For $5 per day [kids under 12 are free], experience live musical entertainment, various art performers, fabulous foods, shopping, vendor exhibits, a creative kids zone and much more. With free shuttle buses running Saturday through Monday every 20 minutes from 404/Leslie and the Upper Canada Mall, getting to and from the event will be hassle free. For ticket information, daily schedules and details on featured entertainers, visit the festival’s main website.

On August 2, 3 and 4 the vivaNext team will be on site at the festival to provide you with updates on all of our rapidway projects. The summer is our busiest season so we have lots to talk about. Stop by our booth to say hello, ask questions and try your luck on a summer scratch n’ win card – we’ve already had one winner so you could be next! Check out our summer contest page to find out about other ways to win.

On behalf of the vivaNext team we wish you all a happy and safe long weekend!

 

then, now & next: Newmarket’s moments in time

July 29th, 2014

then, now & next: Newmarket’s moments in time

Take a moment to travel back in time with vivaNext as we explore the past, present and future of the rapidway corridors. Over the next month, we’ll be digging into photo archives to explore each community’s unique heritage and showing you how the vivaNext projects will be part of this history.

First up is the charming Town of Newmarket! It became an official town in 1880 with a population of 2,000. Today, the town has 84,000 residents and continues to grow. It boasts small town charm, but has all the conveniences of a big city. Several historical pieces of architecture still remain in Newmarket today, and as part of the Davis Drive rapidway project, we are preserving these important pieces of culture that contribute to the Town’s character.

The Union Hotel was built on the northeast corner of Davis Drive and Main Street. The two-storey brick structure was designed by local architect John Ough and still has many of its original features. Past owners include James Burke, a soda water manufacturer, and Patrick Hodgins Sr. whose family used it as a store and residence. To allow for the widening necessary to accommodate the vivaNext rapidway, the Union Hotel and neighbouring two-storey concrete block building are being set back on the same property, to preserve them as a gateway to historical Main Street.

The Keith Bridge is also being reconstructed as part of the vivaNext rapidway project. Newmarket’s rich architectural and transportation heritage was the inspiration for the design of the new Keith Bridge. When finished in 2014, the reconstructed Keith Bridge will feature several historic design elements including replica period light fixtures and poles, and decorative concrete railings. Heritage lighting will accent the bridge and architectural detailing will retain a historical flavour.

Once complete, the Davis Drive rapidway will help to support successful urban revitalization by encouraging the development of attractive and pedestrian-friendly places for people to live, work, shop and play. Watch Newmarket’s then, now & next story and stay tuned to our YouTube channel for more videos on Richmond Hill, Vaughan, and Markham!

 

signs of progress

July 24th, 2014

signs of progress

We’re really counting down the days to the next section of the vivaNext rapidway service opening on Highway 7 East from East Beaver Creek Road to South Town Centre Boulevard, and we know you are too! You’ll know we’re really in the final stretches of construction once you see Viva buses out on the new section of rapidway starting next week.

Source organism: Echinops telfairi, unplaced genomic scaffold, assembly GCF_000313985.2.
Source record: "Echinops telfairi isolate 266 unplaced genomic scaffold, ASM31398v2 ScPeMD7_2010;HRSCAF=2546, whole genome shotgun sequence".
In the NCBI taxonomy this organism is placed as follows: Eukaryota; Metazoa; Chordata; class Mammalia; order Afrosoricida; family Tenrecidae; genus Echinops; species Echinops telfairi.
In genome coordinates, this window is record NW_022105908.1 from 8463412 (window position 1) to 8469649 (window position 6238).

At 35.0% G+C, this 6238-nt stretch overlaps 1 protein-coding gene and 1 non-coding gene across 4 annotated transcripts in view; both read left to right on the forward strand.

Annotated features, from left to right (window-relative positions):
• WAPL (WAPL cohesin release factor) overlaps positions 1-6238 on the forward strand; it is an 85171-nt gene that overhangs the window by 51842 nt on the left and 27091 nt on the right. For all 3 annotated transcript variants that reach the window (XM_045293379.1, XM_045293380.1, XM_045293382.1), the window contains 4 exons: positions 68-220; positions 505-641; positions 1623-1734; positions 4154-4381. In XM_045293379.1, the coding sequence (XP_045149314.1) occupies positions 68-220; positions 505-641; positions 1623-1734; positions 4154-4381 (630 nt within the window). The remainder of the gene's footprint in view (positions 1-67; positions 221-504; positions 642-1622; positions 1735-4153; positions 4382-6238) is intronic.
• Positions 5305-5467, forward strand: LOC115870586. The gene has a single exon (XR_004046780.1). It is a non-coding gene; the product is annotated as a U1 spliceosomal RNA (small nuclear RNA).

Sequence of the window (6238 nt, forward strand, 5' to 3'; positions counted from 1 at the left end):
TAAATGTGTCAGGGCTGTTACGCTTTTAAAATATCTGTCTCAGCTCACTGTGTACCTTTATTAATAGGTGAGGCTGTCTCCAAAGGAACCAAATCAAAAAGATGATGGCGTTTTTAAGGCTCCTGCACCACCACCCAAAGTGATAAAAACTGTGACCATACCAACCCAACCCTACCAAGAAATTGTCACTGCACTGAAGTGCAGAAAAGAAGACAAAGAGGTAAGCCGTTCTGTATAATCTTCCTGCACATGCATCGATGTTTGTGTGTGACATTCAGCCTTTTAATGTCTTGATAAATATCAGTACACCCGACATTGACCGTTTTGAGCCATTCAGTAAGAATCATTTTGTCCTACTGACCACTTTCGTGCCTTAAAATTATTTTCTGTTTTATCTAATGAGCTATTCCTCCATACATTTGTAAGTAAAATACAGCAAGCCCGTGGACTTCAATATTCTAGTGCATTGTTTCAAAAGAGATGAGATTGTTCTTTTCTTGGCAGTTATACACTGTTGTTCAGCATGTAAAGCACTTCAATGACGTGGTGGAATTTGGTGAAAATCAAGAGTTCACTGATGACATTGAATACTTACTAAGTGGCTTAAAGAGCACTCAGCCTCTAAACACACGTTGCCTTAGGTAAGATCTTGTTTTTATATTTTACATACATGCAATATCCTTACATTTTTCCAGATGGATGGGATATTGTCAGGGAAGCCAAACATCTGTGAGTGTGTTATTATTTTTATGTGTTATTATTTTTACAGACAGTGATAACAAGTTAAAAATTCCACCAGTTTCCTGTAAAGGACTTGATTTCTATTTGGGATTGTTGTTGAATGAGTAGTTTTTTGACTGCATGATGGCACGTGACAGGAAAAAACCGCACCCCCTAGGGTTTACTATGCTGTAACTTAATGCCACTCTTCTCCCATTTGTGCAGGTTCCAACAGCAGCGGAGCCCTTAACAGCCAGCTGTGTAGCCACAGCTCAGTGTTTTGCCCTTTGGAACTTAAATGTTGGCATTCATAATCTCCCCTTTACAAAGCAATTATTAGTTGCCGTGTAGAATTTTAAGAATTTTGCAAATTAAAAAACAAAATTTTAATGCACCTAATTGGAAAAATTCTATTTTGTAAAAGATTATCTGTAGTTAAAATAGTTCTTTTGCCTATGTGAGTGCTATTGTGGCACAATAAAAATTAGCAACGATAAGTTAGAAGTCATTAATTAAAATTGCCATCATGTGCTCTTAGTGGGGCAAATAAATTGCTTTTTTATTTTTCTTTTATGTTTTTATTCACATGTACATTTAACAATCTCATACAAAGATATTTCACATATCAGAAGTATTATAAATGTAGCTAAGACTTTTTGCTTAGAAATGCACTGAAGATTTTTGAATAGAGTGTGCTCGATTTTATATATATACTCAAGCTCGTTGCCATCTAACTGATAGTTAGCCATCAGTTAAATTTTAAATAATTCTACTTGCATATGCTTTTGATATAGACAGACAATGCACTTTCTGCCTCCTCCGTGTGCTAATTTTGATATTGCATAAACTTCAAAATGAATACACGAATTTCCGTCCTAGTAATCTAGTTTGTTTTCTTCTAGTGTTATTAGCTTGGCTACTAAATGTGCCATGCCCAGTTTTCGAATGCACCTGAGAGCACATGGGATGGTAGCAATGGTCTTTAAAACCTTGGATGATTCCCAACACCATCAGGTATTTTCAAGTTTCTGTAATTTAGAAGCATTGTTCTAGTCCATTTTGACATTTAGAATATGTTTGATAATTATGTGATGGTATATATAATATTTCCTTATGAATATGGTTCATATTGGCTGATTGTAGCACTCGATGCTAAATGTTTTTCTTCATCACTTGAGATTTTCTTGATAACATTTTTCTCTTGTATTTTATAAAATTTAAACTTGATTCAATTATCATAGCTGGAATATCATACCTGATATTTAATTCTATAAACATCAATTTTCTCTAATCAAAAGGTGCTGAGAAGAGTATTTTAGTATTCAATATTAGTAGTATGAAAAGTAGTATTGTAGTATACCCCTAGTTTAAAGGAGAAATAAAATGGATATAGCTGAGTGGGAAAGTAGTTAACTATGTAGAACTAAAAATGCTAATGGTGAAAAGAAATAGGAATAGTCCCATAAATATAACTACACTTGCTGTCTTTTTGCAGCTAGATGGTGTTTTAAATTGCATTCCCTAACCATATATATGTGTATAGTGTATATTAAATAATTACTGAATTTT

YRT\Viva will be doing driver training and testing on the Highway 7 East new section in the City of Markham, starting July 28 for a few weeks.

Training will be provided for everyone who will need to be familiar with the rapidways, the stations and equipment. There will be vehicles out on the rapidway, taking customer service staff and other YRT\Viva staff along the rapidways to test and familiarize themselves with the new section. Regular transit service will continue to pick-up passengers at the curbside stops, while we do the testing and finish paving the new section. Signs directing passengers will be posted at the stops.

The actual operator training will run from 7am to as late as 9pm some nights, seven days a week. During this time you can expect to see Viva buses running up and down the rapidway, and stopping at stations. The training will focus on entering and exiting the rapidway, and especially entering back into mixed traffic under Highway 404 and past South Town Centre Boulevard.

Training will also focus on the new transit signals at intersections, which will provide a single green arrow for transit operations. This signal will be clearly marked as being for transit only, but YRT\Viva operators will be trained to be cautious and on the lookout to make sure members of the driving public are obeying the signals correctly and not turning into the red rapidway lanes.

The trainees are all experienced Viva operators, so they know the route and the vehicle and have been enjoying the first phase of the rapidway that opened last year on Highway 7; this is just another segment of the system now running in its own dedicated lanes. They’re really excited to get going, knowing that there are just few more weeks of construction ahead of them.

 

The Challenge of Relocating Utilities

July 22nd, 2014

The Challenge of Relocating Utilities

If we were building our vivaNext rapidways across undeveloped fields, widening the roadway to incorporate the median bus lanes would be a straightforward construction project involving excavation, building the road base and drainage system, boulevard and station construction, installing illumination, and paving. But, in all our projects, there are many existing utilities along the roadways that need to be moved first. Believe it or not, this part of the project – relocating existing utilities – can sometimes result in the greatest amount of complexity and schedule coordination. Here’s a primer on why this least-obvious part of the project can be so time-consuming, but is so critical, yet so complicated.